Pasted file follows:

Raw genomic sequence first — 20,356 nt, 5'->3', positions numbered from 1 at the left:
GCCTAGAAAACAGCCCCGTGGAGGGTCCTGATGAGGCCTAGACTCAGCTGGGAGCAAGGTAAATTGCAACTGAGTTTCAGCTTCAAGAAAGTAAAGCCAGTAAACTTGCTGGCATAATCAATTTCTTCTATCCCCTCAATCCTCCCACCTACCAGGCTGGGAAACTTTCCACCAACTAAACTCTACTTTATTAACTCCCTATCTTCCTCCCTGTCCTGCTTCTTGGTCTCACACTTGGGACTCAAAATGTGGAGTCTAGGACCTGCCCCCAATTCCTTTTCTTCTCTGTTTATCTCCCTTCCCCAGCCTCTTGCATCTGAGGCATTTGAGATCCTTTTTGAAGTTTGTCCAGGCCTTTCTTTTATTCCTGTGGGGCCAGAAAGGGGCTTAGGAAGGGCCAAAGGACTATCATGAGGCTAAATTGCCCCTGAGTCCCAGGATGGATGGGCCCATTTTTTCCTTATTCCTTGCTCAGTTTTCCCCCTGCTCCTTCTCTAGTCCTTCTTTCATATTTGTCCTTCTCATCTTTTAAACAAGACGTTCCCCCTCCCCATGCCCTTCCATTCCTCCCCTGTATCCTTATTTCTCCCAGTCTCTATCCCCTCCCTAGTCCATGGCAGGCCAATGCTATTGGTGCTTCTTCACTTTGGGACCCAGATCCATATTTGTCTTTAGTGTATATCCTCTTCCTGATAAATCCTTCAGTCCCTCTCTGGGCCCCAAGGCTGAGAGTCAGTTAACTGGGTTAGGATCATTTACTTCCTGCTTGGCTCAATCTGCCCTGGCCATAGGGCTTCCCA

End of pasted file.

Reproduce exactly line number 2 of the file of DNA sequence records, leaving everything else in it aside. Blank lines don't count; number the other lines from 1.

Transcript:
GCCTAGAAAACAGCCCCGTGGAGGGTCCTGATGAGGCCTAGACTCAGCTGGGAGCAAGGTAAATTGCAACTGAGTTTCAGCTTCAAGAAAGTAAAGCCAGTAAACTTGCTGGCATAATCAATTTCTTCTATCCCCTCAATCCTCCCACCTACCAGGCTGGGAAACTTTCCACCAACTAAACTCTACTTTATTAACTCCCTATCTTCCTCCCTGTCCTGCTTCTTGGTCTCACACTTGGGACTCAAAATGTGGAGTCTAGGACCTGCCCCCAATTCCTTTTCTTCTCTGTTTATCTCCCTTCCCCAGCCTCTTGCATCTGAGGCATTTGAGATCCTTTTTGAAGTTTGTCCAGGCCTTTCTTTTATTCCTGTGGGGCCAGAAAGGGGCTTAGGAAGGGCCAAAGGACTATCATGAGGCTAAATTGCCCCTGAGTCCCAGGATGGATGGGCCCATTTTTTCCTTATTCCTTGCTCAGTTTTCCCCCTGCTCCTTCTCTAGTCCTTCTTTCATATTTGTCCTTCTCATCTTTTAAACAAGACGTTCCCCCTCCCCATGCCCTTCCATTCCTCCCCTGTATCCTTATTTCTCCCAGTCTCTATCCCCTCCCTAGTCCATGGCAGGCCAATGCTATTGGTGCTTCTTCACTTTGGGACCCAGATCCATATTTGTCTTTAGTGTATATCCTCTTCCTGATAAATCCTTCAGTCCCTCTCTGGGCCCCAAGGCTGAGAGTCAGTTAACTGGGTTAGGATCATTTACTTCCTGCTTGGCTCAATCTGCCCTGGCCATAGGGCTTCCCA